OUP: Woolfson: Mathematics for Physics
- Oxford University Press

We use cookies to enhance your experience on our website. By continuing to use our website, you are agreeing to our use of cookies. You can change your cookie settings at any time. Find out more

The broad scope provides great flexibility, supporting use on a wide range of courses.

Content spans both first and second year, bringing lecturers the convenience of a single text to support two years of teaching; and students the reassurance of a consistent approach between courses and, as one text for two courses, greater value for money.

The layering of mathematical theory with applications to physics strikes a careful balance between theory and practice. It enables the student to grasp the underlying concepts, and increases the students' motivation by demonstrating the concepts' practical relevance.

Extensive learning support, through exercises, problems, and computer programs, encourages active learning to make the studying experience as effective as possible.

Worked solutions to all exercises and problems help students to check they understand every step in a mathematical task, empowering them to apply familiar skills to new, unfamiliar problems.

Online Resource Centre features figures from the book, and a suite of FORTRAN, C, and MATLAB computer programs, to support both teaching and learning.

Mathematics is the essential language of science. It enables us to describe abstract physical concepts, and to apply these concepts in practical ways. Yet mathematical skills and concepts are an aspect of physics that many students fear the most.

Mathematics for Physics recognizes the challenges faced by students in equipping themselves with the maths skills necessary to gain a full understanding of physics. Working from basic yet fundamental principles, the book builds the students' confidence by leading them through the subject in a steady,
progressive way.

As its primary aim, Mathematics for Physics shows the relevance of mathematics to the study of physics. Its unique approach demonstrates the application of mathematical concepts alongside the development of the mathematical theory. This stimulating and motivating approach helps students to master the maths and see its application in the context of physics in one seamless learning experience.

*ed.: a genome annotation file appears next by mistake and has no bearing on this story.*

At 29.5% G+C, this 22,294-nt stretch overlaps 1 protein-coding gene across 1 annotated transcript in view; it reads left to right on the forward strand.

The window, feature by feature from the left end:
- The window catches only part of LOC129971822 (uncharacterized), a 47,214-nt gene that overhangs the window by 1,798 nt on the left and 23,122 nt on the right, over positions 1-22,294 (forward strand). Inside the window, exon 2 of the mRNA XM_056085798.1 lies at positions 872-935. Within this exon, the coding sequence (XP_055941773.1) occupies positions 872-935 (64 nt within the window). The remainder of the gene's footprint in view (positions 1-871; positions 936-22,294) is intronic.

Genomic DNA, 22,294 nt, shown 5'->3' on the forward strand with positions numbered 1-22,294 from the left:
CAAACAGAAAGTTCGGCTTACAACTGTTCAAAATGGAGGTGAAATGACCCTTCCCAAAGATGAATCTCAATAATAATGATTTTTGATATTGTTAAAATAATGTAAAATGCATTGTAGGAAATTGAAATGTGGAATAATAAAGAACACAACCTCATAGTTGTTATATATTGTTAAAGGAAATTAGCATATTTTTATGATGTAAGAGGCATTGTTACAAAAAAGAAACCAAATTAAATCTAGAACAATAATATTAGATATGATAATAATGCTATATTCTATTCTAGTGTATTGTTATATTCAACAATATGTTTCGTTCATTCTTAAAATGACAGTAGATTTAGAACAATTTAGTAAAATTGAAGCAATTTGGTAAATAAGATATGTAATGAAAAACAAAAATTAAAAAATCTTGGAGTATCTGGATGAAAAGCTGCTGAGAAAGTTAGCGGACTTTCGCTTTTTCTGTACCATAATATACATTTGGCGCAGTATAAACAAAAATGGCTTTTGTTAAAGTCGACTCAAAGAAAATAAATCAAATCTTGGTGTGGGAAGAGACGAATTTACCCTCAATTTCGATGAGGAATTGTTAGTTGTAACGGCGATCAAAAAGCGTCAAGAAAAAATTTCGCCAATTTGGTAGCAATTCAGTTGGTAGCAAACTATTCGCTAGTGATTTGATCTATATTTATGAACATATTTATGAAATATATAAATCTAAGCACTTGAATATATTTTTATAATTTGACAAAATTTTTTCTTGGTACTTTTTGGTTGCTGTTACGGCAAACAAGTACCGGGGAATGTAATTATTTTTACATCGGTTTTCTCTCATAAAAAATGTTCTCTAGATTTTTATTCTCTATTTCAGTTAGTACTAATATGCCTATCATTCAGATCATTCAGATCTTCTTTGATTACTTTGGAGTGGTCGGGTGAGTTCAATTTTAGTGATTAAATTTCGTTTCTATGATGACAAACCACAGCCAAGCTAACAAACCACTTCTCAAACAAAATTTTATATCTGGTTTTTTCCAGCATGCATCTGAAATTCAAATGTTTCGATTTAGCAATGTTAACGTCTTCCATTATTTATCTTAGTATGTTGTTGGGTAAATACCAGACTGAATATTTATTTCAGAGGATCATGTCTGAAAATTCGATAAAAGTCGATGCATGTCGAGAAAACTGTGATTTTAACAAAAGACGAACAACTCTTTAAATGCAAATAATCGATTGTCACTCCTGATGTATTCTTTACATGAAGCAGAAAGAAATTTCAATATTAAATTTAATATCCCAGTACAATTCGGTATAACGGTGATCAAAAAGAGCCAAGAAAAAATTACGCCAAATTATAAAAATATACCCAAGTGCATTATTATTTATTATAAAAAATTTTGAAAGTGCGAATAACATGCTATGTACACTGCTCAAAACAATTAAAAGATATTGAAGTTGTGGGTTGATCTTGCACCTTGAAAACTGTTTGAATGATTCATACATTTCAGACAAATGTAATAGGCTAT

Mathematics is a subject mastered most readily through active learning. Mathematics for Physics features both print and online support, with many in-text exercises and end-of-chapter problems, and web-based computer programs, to both stimulate learning and build understanding.

Mathematics for Physics is the perfect
introduction to the essential mathematical concepts which all physics students should master.

Online Resource Centre: For lecturers: Figures from the book available to download, to facilitate lecture preparation

For students: 23 computer programs, coded in FORTRAN, C, and MATLAB, to enable students to investigate and solve a range of problems - from the behaviour of clusters of stars to the design of nuclear reactors - and hence make learning as effective and engaging as possible.

Readership: Introductory and intermediate-level undergraduates studying a degree in physics or a physics-related discipline. Also of value to
postgraduate-level students who require a refresher on the mathematical concepts most central to physics.

Michael M. Woolfson, Department of Physics, University of York, UK., and Malcolm S. Woolfson, School of Electrical and Electronic Engineering, University of Nottingham, UK.

"This stimulating and informative text effortlessly combines theory and application. I would recommend this low-cost book to undergraduate physical science students and it would be a handy reference source for professionals alike." - Physical Sciences Educational Reviews, June 2008

Preface
1: Useful formulae and relationships
2: Dimensions and dimensional analysis
3: Sequences and series
4: Differentiation
5: Integration
6: Complex numbers
7: Ordinary differential equations
8: Matrices I and determinants
9: Vector algebra
10: Conic sections and orbits
11: Partial differentiation
12: Probability and statistics
13: Coordinate systems and multiple integration
14: Distributions I
15: Hyperbolic functions
16: Vector analysis
17: Fourier analysis
18: Introduction to digital signal processing
19: Numerical methods for ordinary differential equations
20: Applications of partial differential equations
21: Quantum mechanic I: The Schrödinger wave equation and observations
22: The Maxwell-Boltzmann distribution
23: The Monte-Carlo method
24: Matrices II
25: Quantum mechanics II: Angular momentum and spin
26: Sampling theory
27: Straight-line relationships and the linear correlation coefficient
28: Interpolation
29: Quadrature
30: Linear equations
31: The numerical solution of equations
32: Signals and noise
33: Digital filters
34: Introduction to estimation theory
35: Linear programming and optimization
36: Laplace transforms
37: Networks
38: Simulation with particles
39: Chaos and physical calculations Appendices Solutions to Exercises and Problems Index

The specification in this catalogue, including without limitation price, format, extent, number of illustrations, and month of publication, was as accurate as possible at the time the catalogue was compiled. Occasionally, due to the nature of some contractual restrictions, we are unable to ship a specific product to a particular territory. Jacket images are provisional and liable to change before publication.